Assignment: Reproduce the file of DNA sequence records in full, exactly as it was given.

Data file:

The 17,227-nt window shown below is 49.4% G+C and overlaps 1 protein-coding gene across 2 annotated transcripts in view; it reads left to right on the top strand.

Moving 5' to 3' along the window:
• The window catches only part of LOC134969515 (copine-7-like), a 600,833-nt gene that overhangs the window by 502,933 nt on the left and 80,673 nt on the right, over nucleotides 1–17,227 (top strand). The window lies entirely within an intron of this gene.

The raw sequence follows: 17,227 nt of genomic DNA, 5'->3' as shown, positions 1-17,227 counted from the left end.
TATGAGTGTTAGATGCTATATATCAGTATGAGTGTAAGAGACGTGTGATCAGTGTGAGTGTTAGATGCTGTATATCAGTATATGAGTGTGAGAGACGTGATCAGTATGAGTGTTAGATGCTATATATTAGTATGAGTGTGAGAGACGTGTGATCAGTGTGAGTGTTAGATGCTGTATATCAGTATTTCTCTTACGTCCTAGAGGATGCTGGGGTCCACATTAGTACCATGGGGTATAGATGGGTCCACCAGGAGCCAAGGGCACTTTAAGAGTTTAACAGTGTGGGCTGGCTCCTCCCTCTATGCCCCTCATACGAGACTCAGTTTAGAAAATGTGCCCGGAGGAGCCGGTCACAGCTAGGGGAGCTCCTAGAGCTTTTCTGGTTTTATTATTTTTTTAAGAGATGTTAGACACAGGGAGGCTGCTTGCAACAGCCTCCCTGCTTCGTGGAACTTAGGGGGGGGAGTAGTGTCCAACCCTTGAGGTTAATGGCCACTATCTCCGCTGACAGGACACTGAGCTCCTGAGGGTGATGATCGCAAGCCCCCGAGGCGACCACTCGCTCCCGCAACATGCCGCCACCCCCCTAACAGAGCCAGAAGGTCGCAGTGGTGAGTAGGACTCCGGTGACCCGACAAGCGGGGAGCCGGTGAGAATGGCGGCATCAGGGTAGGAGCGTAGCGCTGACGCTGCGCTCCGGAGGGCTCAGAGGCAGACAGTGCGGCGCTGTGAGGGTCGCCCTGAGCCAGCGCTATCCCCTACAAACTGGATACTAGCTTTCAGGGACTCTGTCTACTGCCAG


The 17,227-nt window shown below is 49.4% G+C and overlaps 1 protein-coding gene across 2 annotated transcripts in view; it reads left to right on the top strand.

Moving 5' to 3' along the window:
• The window catches only part of LOC134969515 (copine-7-like), a 600,833-nt gene that overhangs the window by 502,933 nt on the left and 80,673 nt on the right, over nucleotides 1–17,227 (top strand). The window lies entirely within an intron of this gene.

The raw sequence follows: 17,227 nt of genomic DNA, 5'->3' as shown, positions 1-17,227 counted from the left end.
TATGAGTGTTAGATGCTATATATCAGTATGAGTGTAAGAGACGTGTGATCAGTGTGAGTGTTAGATGCTGTATATCAGTATATGAGTGTGAGAGACGTGATCAGTATGAGTGTTAGATGCTATATATTAGTATGAGTGTGAGAGACGTGTGATCAGTGTGAGTGTTAGATGCTGTATATCAGTATTTCTCTTACGTCCTAGAGGATGCTGGGGTCCACATTAGTACCATGGGGTATAGATGGGTCCACCAGGAGCCAAGGGCACTTTAAGAGTTTAACAGTGTGGGCTGGCTCCTCCCTCTATGCCCCTCATACGAGACTCAGTTTAGAAAATGTGCCCGGAGGAGCCGGTCACAGCTAGGGGAGCTCCTAGAGCTTTTCTGGTTTTATTATTTTTTTAAGAGATGTTAGACACAGGGAGGCTGCTTGCAACAGCCTCCCTGCTTCGTGGAACTTAGGGGGGGGAGTAGTGTCCAACCCTTGAGGTTAATGGCCACTATCTCCGCTGACAGGACACTGAGCTCCTGAGGGTGATGATCGCAAGCCCCCGAGGCGACCACTCGCTCCCGCAACATGCCGCCACCCCCCTAACAGAGCCAGAAGGTCGCAGTGGTGAGTAGGACTCCGGTGACCCGACAAGCGGGGAGCCGGTGAGAATGGCGGCATCAGGGTAGGAGCGTAGCGCTGACGCTGCGCTCCGGAGGGCTCAGAGGCAGACAGTGCGGCGCTGTGAGGGTCGCCCTGAGCCAGCGCTATCCCCTACAAACTGGATACTAGCTTTCAGGGACTCTGTCTACTGCCAG